Dave and I were the last one’s in the store that night and Dave checked out the basement and the store to be sure all customers were out. Then, as we were outside and leaving, I had a wicked thought. Using my basic ventriloquism we heard a voice from the metal doors leading to the basement.

“Hey – where is everyone? Its dark in here—“ Dave became concerned. “Who’s in there?” he asked. “It’s me – How do I get out--?”

“Dave,” I said, “It must be a joke. I’m going home.”

“Well I can’t go home,” said Dave. “I have to go back in and see who’s there.”

“There’s no one there Dave. I’m going. Goodnight.”

And as Dave went back inside I smiled. Until my hand started to talk to me. (As most ventriloquists’ hands do).

“That was mean,” it said.

“I told him there was no one there.” I said trying not to feel guilty.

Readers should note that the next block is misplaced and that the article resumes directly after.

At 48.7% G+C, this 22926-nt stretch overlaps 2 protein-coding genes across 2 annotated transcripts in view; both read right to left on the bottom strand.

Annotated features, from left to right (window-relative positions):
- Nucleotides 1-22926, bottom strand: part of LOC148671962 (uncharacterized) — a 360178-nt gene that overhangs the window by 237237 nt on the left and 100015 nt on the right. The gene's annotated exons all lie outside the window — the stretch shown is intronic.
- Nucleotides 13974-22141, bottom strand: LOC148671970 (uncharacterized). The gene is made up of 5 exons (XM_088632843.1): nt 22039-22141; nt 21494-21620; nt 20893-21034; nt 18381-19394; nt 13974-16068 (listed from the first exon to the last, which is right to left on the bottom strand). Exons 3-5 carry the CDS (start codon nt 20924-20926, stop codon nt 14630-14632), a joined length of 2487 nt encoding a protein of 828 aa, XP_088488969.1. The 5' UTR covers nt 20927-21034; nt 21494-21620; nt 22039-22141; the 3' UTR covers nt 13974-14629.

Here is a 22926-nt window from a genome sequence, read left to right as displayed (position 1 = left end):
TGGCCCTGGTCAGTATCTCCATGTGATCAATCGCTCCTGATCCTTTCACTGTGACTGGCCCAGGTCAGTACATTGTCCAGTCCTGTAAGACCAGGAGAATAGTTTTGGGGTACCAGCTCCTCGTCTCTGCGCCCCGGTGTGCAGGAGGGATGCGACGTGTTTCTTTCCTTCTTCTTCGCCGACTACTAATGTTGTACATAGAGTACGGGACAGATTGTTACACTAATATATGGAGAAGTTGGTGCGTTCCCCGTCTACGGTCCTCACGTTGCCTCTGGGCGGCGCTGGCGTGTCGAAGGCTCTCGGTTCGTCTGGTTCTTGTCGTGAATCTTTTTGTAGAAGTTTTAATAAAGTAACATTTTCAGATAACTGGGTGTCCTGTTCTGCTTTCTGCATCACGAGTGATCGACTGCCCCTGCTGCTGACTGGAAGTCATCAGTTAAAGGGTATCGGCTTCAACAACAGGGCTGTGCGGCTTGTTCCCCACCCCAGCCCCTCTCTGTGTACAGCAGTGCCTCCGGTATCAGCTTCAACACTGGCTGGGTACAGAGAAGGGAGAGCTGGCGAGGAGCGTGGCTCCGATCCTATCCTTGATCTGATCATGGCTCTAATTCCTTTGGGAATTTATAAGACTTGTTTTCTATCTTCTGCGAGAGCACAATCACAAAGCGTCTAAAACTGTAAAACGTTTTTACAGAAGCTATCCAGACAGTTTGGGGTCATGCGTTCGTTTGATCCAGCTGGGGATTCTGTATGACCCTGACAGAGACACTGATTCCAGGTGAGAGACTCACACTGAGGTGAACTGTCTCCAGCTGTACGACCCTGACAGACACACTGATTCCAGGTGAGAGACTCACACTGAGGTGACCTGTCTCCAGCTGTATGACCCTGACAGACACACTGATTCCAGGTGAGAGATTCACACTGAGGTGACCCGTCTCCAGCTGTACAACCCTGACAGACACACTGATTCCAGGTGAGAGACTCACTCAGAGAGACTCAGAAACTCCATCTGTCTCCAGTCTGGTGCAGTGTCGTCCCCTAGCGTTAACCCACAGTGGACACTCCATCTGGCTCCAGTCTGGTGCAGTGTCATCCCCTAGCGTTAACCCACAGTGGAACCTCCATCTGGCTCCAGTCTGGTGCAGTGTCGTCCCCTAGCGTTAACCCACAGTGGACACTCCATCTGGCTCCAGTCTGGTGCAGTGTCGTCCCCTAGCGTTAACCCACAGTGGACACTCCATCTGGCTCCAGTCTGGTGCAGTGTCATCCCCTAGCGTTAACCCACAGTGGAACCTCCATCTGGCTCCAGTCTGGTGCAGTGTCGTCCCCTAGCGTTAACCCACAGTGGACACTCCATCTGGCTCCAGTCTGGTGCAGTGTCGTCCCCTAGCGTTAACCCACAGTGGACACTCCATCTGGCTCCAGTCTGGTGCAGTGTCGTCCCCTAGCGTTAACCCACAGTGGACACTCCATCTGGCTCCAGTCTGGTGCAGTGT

Message: Posted by: Gerald Deutsch (Dec 31, 2020 04:06PM)
Here's another

By the time I got to high school, I was ready for high school.

Junior High was in Astoria – High school was in Bayside – Bayside High School. We had moved.

Astoria was tough – I was bullied. I had my dad drive me to school but I insisted he let me off a few blocks away so no one would see. I did well in junior high – in fact they made me the head of “the visual aid squad” – the group that runs the movie projectors etc. Not bad for an 11-year-old. I could leave classes anytime. Then I had an idea. I told the teacher in charge I needed an assistant and when he agreed I picked the toughest kid in the school – Anthony Baomonte. I was never bullied again.